Price of Oil at Precarious High
f you are attached to the oil markets it is a great time to be plugged in. Very little is really making sense, after all if we really factored in Iran’s nukes, American strikes, Israeli strikes, French riots, Nigerian mayhem, Alaskan pipelines, Iraqi collapse, Repsol downgrades and Hugo Chavez we would already be at $100 and ready for more.
Instead the oil market is like a hungry child in a sweet shop. It can’t sit still and it is permanently distracted by something more amazing than the last thing it was sucking. The Europeans are sucking up Brent crude of that there is no mistake. The normal gap between Brent and the WTI has evaporated as European natural gas prices, currently around 99 pence per therm for 2007, have forced a switch back to oil for some power generators. That is the same as $110 oil. Plus Europe’s refiners are back on stream and champing for product.
Brent is just 50 cents off its all time closing high and pump prices in the U.K. are closing on $2.00 a litre. But then nothing else is sitting still either. Though it has not risen as fast as Brent the NYMEX WTI is within $1.50 of its record high and the OPEC basket is now sitting over $60. That is $10 over where OPEC said they would like it to be. Their basket has doubled in value in three years to be $61.01 and has touched within 70 cents of its record.
Total world spare capacity is, and has been, the underlying driver behind the market over the past few years, coupled with demand. Estimates now put the capacity cushion of the planet Earth at 1.7 million barrels, 1.5 million of which sits with OPEC, most of which is so heavy no one really wants it. The world awaits the end of the refinery bottleneck, so that more complex refineries can actually process the stuff. That is at least five and more like ten years away.
The world was told that the Russians would save us. The Soviet Union and its pathetic 14 million barrels a day was dead. When they upgraded their extraction techniques, oil was going to be around $10 a barrel, we would be swimming in it. In 2004, Russian production grew by 675,000 barrels a day, in 2005 by 222,000 barrels a day and this year the Russian government told us it was going to put on another 240,000 barrels a day. So far they have put on 170,000 barrels a day. It is about 9.4 million barrels a day and it is not enough.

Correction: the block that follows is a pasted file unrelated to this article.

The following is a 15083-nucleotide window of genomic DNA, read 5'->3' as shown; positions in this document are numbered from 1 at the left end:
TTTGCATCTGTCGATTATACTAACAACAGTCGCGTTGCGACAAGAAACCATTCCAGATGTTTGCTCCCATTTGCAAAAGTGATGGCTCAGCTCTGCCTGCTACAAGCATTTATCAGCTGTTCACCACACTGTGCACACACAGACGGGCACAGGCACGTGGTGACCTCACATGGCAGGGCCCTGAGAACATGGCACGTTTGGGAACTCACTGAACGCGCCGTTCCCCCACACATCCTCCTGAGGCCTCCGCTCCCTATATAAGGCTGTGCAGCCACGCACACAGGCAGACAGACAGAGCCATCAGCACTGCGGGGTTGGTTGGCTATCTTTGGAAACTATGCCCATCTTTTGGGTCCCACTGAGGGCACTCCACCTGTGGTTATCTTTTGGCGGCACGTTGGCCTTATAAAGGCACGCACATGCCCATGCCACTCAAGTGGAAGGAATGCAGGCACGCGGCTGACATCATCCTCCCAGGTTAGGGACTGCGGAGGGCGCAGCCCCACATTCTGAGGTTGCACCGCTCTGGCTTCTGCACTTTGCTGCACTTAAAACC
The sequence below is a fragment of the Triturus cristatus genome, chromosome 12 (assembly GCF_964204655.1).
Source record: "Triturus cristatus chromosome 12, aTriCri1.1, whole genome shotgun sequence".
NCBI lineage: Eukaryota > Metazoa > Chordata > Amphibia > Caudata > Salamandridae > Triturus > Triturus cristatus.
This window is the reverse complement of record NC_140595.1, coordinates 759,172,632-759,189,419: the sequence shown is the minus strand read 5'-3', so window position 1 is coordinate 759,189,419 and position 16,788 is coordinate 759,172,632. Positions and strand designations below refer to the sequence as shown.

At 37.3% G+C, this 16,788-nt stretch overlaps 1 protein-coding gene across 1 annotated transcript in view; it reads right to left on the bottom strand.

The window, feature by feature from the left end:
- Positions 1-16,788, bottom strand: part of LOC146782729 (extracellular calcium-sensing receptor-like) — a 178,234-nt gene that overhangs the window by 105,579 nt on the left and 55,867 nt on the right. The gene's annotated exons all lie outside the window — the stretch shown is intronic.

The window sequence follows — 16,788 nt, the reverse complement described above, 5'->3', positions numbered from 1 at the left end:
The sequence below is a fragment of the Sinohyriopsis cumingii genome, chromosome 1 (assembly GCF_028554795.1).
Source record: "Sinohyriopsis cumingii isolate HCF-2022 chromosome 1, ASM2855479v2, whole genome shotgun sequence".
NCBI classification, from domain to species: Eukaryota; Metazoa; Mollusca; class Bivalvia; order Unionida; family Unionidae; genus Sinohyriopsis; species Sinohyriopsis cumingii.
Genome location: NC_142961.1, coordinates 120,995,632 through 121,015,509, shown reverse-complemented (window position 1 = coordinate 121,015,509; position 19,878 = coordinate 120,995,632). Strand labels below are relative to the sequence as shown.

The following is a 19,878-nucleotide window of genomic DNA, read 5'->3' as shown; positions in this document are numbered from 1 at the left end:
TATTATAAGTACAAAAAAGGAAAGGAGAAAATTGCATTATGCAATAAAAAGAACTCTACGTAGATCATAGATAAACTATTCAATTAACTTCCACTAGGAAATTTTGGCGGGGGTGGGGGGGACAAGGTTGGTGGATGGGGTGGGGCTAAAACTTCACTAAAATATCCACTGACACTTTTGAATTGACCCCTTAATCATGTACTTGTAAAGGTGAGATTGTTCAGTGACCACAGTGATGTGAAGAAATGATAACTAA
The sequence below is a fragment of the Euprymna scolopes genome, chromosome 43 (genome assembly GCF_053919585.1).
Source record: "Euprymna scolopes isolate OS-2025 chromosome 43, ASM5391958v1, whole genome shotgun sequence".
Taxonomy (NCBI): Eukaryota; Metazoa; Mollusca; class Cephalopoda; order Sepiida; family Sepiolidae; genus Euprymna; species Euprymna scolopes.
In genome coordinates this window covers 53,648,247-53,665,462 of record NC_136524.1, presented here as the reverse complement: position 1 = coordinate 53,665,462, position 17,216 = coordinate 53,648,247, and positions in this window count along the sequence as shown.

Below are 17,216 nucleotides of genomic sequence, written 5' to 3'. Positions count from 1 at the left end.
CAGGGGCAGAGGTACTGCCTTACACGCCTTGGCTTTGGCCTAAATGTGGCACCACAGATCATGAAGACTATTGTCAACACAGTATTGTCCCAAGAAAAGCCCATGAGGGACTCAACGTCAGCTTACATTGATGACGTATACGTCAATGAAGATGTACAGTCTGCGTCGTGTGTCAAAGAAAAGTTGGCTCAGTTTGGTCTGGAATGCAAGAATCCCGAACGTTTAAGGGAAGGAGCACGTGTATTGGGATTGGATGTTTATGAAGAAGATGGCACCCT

It is true the Saudi Arabians have brought Haradh onstream which should end up producing 300,000 barrels per day within a few months. But all around us we see much larger inflecting acreage, like Cantarell in Mexico, like the whole North Sea and in the blink of a Nigerian Delta gang’s telescopic site we can lose that amount twice over. Imagine if Iran really did stop exporting.
Gasoline is going to drive prices in the next few weeks. The U.S. pump price rose again this week by 9 cents to 258.8 cents a post hurricane high and imports into the U.S. are up and refinery production is down. Rumours are starting to circulate that and overstretched refinery complex cannot recover properly from the hurricane damage. The hurricanes came, refiners ran over time to make more money, bits fell off the refineries, they have to close longer and places like Texas City are taking even longer to bring back than anyone thought.
Of course if refineries do come back online then what are they going to do? They are going to suck up more crude. Inch by inch the market is moving towards a breakout over its old records. Maybe not this time, maybe the next, or the one after that but we are going to break over $70 sometime in 2006 and we could end up testing $80, no problem.
This time the market might pull back from $68.50 for WTI and $68.40 for Brent. But if something odd happens, then traders will see an opportunity and pile straight through. Now $60 is the new floor, $55 is absolutely unbreakable and if we get one more spark then stand back, it’s party time. Not for you of course, you have to pay.
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